Super Hybrid Rice Breeding in China: Achievements and Prospects  
Author: Shi-Hua Cheng, Li-Yong Cao, Jie-Yun Zhuang, Shen-Guang Chen, Xiao-Deng Zhan, Ye-Yang Fan, De-Feng Zhu and Shao-Kai Min
Journal of Integrative Plant Biology 2007 49(6): 805-810
DOI: 10.1111/j.1744-7909.2007.00514.x
      
    

Hybrid rice has contributed greatly to the self-sufficiency of food supply in China. To meet the future demand for rice production, a national program on super rice breeding was established in China in 1996. The corresponding targets, breeding strategies and most significant advances are reviewed in this paper. New plant type models have been modified to adjust to various rice growing regions. In recognition of the importance of applying parents with intermediate subspecies differentiation in increasing F1 yield, medium type parental lines were selected from populations derived from inter-subspecies crosses with the assistance of DNA markers for subspecies differentiation. Results also indicate that a substantial increase of biomass is the basis for further enhancement of the grain yield potential, and amelioration of leaf characteristics is helpful in increasing the photosynthetic rate. Thirty-four super hybrid rice varieties have been released commercially, growing in a total area of 13.5 million hm2 and producing 6.7 thousand million kg more rice in 1998?005. Although remarkable progress has been made in super hybrid rice breeding in China, selections on the root system and integration of more biotechnological tools remain a great challenge.

Abstract (Browse 3157)  |  References  |  Full Text HTML  |  Full Text PDF  |  Cited By       
Evolutionary Genomics of Weedy Rice in the USA  
Author: Kenneth M. Olsen, Ana L. Caicedo and Yulin Jia
Journal of Integrative Plant Biology 2007 49(6): 811-816
DOI: 10.1111/j.1744-7909.2007.00506.x
      
    

Red rice is an interfertile, weedy form of cultivated rice (Oryza sativa L.) that competes aggressively with the crop in the southern US, reducing yields and contaminating harvests. No wild Oryza species occur in North America and the weed has been proposed to have evolved through multiple mechanisms, including “de-domestication?of US crop cultivars, accidental introduction of Asian weeds, and hybridization between US crops and Asian wild/weedy Oryza strains. The phenotype of US red rice ranges from “crop mimics? which share some domestication traits with the crop, to strains closely resembling Asian wild Oryza species. Assessments of genetic diversity have indicated that many weed strains are closely related to Asian taxa (including indica and aus rice varieties, which have never been cultivated in the US, and the Asian crop progenitor O. rufipogon), whereas others show genetic similarity to the tropical japonica varieties cultivated in the southern US. Herein, we review what is known about the evolutionary origins and genetic diversity of US red rice and describe an ongoing research project to further characterize the evolutionary genomics of this aggressive weed.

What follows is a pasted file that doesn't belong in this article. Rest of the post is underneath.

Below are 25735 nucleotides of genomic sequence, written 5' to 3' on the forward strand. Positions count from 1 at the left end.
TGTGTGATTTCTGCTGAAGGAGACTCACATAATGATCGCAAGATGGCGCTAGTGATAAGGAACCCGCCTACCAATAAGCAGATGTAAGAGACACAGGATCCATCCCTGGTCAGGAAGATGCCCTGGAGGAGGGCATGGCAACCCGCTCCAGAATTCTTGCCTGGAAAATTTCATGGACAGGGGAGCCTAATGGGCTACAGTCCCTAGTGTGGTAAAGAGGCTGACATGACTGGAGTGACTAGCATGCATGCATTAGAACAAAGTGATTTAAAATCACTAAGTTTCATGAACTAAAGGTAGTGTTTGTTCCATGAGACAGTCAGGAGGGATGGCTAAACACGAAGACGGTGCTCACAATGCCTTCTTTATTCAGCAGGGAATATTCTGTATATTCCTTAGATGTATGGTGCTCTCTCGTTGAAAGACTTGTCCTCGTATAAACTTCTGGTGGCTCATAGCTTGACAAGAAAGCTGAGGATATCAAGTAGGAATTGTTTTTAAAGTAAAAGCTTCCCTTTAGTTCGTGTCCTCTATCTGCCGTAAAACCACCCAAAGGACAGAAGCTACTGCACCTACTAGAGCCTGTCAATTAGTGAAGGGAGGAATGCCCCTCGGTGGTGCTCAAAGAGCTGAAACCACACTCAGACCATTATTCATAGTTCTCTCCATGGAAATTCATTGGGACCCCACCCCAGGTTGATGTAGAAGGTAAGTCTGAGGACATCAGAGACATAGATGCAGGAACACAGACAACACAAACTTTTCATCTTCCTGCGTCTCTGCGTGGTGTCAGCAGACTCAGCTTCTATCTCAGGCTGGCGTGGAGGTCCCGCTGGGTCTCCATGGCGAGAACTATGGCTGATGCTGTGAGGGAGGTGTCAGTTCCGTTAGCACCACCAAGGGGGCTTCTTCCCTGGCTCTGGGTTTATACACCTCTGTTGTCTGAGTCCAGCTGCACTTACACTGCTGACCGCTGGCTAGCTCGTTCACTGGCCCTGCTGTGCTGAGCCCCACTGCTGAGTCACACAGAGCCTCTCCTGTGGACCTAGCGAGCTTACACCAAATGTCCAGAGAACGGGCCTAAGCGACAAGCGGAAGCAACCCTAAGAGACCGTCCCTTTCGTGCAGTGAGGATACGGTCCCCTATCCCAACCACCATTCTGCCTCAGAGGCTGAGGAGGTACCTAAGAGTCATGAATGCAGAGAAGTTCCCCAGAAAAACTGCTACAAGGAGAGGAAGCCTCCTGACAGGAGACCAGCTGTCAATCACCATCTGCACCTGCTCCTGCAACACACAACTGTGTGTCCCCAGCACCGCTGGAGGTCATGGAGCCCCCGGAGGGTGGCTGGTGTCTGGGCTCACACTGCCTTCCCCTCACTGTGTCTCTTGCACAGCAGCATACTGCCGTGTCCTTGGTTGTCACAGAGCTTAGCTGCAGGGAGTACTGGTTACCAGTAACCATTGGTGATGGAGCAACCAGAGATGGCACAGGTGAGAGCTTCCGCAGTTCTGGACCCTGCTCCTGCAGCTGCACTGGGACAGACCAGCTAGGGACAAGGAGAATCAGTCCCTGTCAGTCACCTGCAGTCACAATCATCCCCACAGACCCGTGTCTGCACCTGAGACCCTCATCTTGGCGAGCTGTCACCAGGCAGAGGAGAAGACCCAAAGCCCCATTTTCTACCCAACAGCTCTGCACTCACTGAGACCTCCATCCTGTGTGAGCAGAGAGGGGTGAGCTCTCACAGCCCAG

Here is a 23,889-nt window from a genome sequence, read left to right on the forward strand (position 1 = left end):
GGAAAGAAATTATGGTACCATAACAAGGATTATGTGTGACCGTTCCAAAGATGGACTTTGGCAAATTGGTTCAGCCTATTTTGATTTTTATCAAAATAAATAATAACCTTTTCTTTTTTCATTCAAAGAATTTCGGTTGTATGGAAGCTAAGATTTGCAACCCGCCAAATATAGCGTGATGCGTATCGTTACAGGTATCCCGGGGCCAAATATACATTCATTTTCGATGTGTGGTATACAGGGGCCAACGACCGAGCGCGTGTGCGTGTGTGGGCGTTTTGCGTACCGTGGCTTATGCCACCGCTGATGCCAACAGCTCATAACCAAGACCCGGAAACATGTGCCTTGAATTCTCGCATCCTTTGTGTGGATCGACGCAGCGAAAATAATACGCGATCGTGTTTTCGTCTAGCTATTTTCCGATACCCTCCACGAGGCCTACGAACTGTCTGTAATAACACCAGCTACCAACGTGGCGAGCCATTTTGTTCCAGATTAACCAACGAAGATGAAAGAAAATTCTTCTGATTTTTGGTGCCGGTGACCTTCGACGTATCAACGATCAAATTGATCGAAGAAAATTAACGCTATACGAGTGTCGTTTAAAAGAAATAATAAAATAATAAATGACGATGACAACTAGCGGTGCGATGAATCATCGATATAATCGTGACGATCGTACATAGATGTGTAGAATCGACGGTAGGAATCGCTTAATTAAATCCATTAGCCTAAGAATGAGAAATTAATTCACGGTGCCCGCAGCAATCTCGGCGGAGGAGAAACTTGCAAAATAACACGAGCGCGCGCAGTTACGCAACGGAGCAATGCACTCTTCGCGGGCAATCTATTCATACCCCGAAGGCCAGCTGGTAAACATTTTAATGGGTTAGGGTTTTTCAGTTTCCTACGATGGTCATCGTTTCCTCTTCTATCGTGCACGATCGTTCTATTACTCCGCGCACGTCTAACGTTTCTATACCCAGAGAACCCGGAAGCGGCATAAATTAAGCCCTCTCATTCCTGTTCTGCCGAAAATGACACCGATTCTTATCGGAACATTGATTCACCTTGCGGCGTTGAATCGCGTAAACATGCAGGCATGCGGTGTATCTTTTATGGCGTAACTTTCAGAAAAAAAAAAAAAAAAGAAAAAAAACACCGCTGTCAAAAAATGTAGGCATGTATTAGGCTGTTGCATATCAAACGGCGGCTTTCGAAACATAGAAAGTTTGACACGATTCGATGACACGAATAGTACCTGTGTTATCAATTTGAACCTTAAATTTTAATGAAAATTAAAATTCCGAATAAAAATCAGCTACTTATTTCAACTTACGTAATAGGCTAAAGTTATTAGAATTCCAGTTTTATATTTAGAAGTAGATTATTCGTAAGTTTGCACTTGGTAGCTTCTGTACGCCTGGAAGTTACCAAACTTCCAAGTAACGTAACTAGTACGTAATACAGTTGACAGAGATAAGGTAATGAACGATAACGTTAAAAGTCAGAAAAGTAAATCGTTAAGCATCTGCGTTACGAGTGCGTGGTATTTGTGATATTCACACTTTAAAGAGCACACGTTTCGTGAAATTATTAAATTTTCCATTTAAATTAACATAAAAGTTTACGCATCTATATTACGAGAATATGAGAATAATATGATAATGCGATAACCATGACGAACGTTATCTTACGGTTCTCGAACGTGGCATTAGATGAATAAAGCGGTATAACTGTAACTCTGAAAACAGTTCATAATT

Abstract (Browse 2464)  |  References  |  Full Text HTML  |  Full Text PDF  |  Cited By       
Micro RNAs and Short-interfering RNAs in Plants  
Author: Ramanjulu Sunkar and Jian-Kang Zhu
Journal of Integrative Plant Biology 2007 49(6): 817-826
DOI: 10.1111/j.1744-7909.2007.00499.x
      
    

Gene silencing can occur either at the transcriptional level or post-transcriptional level or both. Many instances of sequence-specific silencing requires small RNAs that can be divided into two major classes: microRNAs (miRNAs) and short-interfering RNAs (siRNAs). miRNAs function in post-transcriptional gene silencing by guiding mRNA degradation or translational repression. Endogenous siRNAs are more diverse in plants than in animals and can direct post-transcriptional gene silencing through mRNA degradation or transcriptional gene silencing by triggering DNA methylation and histone modifications. This review discusses recent advances in the field of small RNA-guided gene silencing in plants including rice.

Abstract (Browse 2031)  |  References  |  Full Text HTML  |  Full Text PDF  |  Cited By       
The WRKY Gene Family in Rice (Oryza sativa)  
Author: Christian A. Ross, Yue Liu and Qingxi J. Shen
Journal of Integrative Plant Biology 2007 49(6): 827-842
DOI: 10.1111/j.1744-7909.2007.00504.x
      
    

WRKY genes encode transcription factors that are involved in the regulation of various biological processes. These zinc-finger proteins, especially those members mediating stress responses, are uniquely expanded in plants. To facilitate the study of the evolutionary history and functions of this supergene family, we performed an exhaustive search for WRKY genes using HMMER and a Hidden Markov Model that was specifically trained for rice. This work resulted in a comprehensive list of WRKY gene models in Oryza sativa L. ssp. indica and L. ssp. japonica. Mapping of these genes to individual chromosomes facilitated elimination of the redundant, leading to the identification of 98 WRKY genes in japonica and 102 in indica rice. These genes were further categorized according to the number and structure of their zinc-finger domains. Based on a phylogenetic tree of the conserved WRKY domains and the graphic display of WRKY loci on corresponding indica and japonica chromosomes, we identified possible WRKY gene duplications within, and losses between the two closely related rice subspecies. Also reviewed are the roles of WRKY genes in disease resistance and responses to salicylic acid and jasmonic acid, seed development and germination mediated by gibberellins, other developmental processes including senescence, and responses to abiotic stresses and abscisic acid in rice and other plants. The signaling pathways mediating WRKY gene expression are also discussed.